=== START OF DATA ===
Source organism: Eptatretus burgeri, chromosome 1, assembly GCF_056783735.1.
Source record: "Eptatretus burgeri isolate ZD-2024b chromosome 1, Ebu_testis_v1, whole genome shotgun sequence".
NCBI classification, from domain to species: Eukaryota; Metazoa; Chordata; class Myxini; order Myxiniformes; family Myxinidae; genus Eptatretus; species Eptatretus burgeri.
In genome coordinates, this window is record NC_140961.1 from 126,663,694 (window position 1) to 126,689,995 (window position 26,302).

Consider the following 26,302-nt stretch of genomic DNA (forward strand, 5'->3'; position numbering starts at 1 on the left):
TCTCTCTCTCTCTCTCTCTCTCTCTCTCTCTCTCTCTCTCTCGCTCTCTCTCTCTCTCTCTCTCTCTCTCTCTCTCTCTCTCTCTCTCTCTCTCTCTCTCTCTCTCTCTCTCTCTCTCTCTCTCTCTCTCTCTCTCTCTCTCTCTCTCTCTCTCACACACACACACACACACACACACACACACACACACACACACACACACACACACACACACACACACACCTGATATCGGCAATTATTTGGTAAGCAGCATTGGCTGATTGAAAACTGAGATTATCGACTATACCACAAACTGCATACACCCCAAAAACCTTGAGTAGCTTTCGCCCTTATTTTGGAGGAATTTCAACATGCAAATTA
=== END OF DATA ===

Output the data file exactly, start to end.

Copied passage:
Source organism: Eptatretus burgeri, chromosome 1, assembly GCF_056783735.1.
Source record: "Eptatretus burgeri isolate ZD-2024b chromosome 1, Ebu_testis_v1, whole genome shotgun sequence".
NCBI classification, from domain to species: Eukaryota; Metazoa; Chordata; class Myxini; order Myxiniformes; family Myxinidae; genus Eptatretus; species Eptatretus burgeri.
In genome coordinates, this window is record NC_140961.1 from 126,663,694 (window position 1) to 126,689,995 (window position 26,302).

Consider the following 26,302-nt stretch of genomic DNA (forward strand, 5'->3'; position numbering starts at 1 on the left):
TCTCTCTCTCTCTCTCTCTCTCTCTCTCTCTCTCTCTCTCTCGCTCTCTCTCTCTCTCTCTCTCTCTCTCTCTCTCTCTCTCTCTCTCTCTCTCTCTCTCTCTCTCTCTCTCTCTCTCTCTCTCTCTCTCTCTCTCTCTCTCTCTCTCTCTCTCACACACACACACACACACACACACACACACACACACACACACACACACACACACACACACACACACACCTGATATCGGCAATTATTTGGTAAGCAGCATTGGCTGATTGAAAACTGAGATTATCGACTATACCACAAACTGCATACACCCCAAAAACCTTGAGTAGCTTTCGCCCTTATTTTGGAGGAATTTCAACATGCAAATTA